Secure FTP Client Online

Martin Brinkmann
Mar 23, 2009
Updated • May 28, 2017

Back in the days when I worked part time for a big financial company and ran Ghacks the rest of the time, I sometimes had to access Ghacks while I was at work. The worst case scenario was that the web server were down, but it could also have been because of time critical security updates or simple maintenance of the website.

The problem was that there was no local ftp client installed at my workstation which meant the only way to access the website was by using a secure ftp client online.

Note: Unless you self-host the online FTP client, you will inadvertently submit the authentication data for the FTP to the online service. It is recommended to self-host, if possible and be very cautious when it comes to these online services.

Any Client

secure ftp client

Any Client is one of those secure online ftp clients that supports ftp, sftp, webdav and ftps protocol. It runs remotely using Java and webmasters can use it to connect to their web servers to perform all the operations a ftp client offers them including file transfers and manipulations. The use of protocols that use encryption such as sftp or ftps ensure data safety during transfer. All settings and parameters are stored on the local computer system.

Cautious users might want to consider installing a secure ftp server directly on their web server that can be accessed using a web browser to avoid any security risks or complications that exist while trusting third party websites with your ftp data.

Any Client will load the Java Applet in the web browser and display the contents of the local computer system on the left. A click on the Connect button will open a new smaller window allowing the user to configure and add ftp servers. The ftp client configuration menu contains similar options than local ftp clients offer. Users can add and store multiple ftp servers, select the protocol, add sftp / ssh authentication and specify a starting local and remote directory.

The only difference is the absence of options that configure the ftp client itself, for example the number of simultaneous connections or file transfer limitations.

Once the ftp server has been added the ftp client can be used to connect to it. Users can now download, edit, rename or delete files while connected to the ftp server. A feature that is missing is chmod which can be used to configure access rights for files.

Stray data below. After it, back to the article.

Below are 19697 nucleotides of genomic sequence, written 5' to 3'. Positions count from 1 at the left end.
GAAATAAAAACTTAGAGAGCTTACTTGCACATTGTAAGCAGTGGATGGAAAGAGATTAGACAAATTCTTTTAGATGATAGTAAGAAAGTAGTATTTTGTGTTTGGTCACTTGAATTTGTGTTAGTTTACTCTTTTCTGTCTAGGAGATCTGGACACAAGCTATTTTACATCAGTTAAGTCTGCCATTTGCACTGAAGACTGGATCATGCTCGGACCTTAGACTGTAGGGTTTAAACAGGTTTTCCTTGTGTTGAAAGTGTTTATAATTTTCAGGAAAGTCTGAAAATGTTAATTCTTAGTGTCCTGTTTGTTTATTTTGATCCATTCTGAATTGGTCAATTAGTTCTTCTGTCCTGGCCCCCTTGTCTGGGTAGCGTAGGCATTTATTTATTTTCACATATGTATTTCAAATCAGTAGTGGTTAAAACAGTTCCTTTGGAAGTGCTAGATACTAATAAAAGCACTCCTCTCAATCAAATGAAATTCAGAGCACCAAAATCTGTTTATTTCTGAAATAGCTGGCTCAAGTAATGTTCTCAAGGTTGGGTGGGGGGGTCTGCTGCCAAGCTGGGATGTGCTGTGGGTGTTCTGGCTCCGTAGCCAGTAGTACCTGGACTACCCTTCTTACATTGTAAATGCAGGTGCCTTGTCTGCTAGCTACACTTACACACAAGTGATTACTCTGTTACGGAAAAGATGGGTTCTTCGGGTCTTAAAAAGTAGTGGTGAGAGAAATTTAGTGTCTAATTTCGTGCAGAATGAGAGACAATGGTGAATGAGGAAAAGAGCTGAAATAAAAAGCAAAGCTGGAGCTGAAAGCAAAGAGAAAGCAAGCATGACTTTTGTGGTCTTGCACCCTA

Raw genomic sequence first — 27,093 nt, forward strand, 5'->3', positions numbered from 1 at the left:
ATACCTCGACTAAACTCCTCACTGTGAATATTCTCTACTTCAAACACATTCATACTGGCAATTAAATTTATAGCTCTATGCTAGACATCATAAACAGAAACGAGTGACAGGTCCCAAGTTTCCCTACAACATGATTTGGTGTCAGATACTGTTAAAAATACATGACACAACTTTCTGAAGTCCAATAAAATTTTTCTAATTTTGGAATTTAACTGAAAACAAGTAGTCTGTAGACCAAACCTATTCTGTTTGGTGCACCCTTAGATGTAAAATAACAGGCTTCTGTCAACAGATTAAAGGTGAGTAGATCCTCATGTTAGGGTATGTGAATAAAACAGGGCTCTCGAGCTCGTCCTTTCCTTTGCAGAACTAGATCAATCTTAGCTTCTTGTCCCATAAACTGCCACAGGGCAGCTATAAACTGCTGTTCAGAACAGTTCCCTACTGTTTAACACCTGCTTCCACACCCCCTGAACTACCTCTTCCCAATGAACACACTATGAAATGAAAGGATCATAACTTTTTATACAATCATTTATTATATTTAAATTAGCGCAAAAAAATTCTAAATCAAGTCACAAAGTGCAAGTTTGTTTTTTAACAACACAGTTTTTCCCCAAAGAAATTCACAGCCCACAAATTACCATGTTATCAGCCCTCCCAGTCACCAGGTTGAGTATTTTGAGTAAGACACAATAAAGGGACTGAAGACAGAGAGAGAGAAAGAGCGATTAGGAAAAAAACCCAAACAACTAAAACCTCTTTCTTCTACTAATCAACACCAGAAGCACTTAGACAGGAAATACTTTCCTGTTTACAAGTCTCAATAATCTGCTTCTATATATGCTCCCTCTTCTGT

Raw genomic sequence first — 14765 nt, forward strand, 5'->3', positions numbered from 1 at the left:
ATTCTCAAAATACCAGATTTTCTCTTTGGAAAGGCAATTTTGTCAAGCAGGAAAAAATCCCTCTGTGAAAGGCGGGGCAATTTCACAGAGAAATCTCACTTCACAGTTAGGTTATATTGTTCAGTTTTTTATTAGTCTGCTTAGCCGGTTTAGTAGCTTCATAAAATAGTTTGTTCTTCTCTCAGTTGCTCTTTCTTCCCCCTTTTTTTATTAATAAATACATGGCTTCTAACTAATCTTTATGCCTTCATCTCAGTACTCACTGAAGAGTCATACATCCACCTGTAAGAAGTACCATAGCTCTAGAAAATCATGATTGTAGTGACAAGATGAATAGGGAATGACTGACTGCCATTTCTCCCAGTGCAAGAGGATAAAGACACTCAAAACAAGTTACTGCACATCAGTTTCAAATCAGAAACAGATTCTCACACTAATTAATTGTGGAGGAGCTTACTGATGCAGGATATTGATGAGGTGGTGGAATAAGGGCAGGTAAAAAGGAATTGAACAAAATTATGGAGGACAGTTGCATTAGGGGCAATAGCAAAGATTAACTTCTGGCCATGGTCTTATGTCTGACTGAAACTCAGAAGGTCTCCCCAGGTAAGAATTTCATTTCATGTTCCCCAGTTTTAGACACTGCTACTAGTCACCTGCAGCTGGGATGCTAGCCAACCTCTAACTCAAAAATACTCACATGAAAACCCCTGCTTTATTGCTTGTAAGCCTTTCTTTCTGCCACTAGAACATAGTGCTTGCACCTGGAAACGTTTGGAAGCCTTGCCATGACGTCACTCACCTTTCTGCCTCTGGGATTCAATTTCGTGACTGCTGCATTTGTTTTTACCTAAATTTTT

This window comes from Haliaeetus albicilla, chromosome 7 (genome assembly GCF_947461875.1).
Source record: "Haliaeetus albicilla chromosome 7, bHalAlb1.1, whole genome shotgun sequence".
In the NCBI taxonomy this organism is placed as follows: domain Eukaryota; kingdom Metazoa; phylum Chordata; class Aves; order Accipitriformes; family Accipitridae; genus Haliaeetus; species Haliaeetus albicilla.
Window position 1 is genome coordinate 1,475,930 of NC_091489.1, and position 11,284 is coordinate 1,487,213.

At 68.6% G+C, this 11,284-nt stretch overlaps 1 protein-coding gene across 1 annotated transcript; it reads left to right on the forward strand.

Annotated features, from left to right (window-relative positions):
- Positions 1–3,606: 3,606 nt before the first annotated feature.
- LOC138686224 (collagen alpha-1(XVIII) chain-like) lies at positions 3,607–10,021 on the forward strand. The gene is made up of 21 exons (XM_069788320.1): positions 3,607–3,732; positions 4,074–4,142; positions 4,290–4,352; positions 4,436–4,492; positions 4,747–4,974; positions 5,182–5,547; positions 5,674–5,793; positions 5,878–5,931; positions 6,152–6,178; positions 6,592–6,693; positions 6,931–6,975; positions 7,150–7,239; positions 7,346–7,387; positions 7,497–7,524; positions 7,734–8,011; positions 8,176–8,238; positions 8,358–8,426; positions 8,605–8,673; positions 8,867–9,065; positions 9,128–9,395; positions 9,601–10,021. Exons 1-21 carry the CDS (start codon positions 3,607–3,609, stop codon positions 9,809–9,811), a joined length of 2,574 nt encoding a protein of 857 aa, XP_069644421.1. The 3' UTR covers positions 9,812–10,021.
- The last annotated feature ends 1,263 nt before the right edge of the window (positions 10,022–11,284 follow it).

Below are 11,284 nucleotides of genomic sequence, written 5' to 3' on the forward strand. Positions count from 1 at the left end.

Any Client offers a quick and easy way to connect to ftp servers. It provides access to the basic feature set of ftp clients but lacks several advanced features that webmasters might need every now and then. Security sensitive users and those with important data on their servers might want to consider using a self hosted ftp server script instead of a third party service to reduce the security risks.

Update: the service seems to have been discontinued. You can try alternatives such as OnlineFTP. The service is available as a prebuilt application, but also as source so that you can run it on private servers as well.

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Any Client
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  1. Todd Vierling said on March 23, 2009 at 2:05 pm

    AnyClient runs entirely within the applet — no data goes back to its website. That’s the reason the applet asks for elevated Java permissions; its website exists only as a download-and-run point, and it accesses the hosts you specify directly.

    So I’m a little confused about the couple of comments directed at “security sensitive users”; are you implying that AnyClient is not for them?

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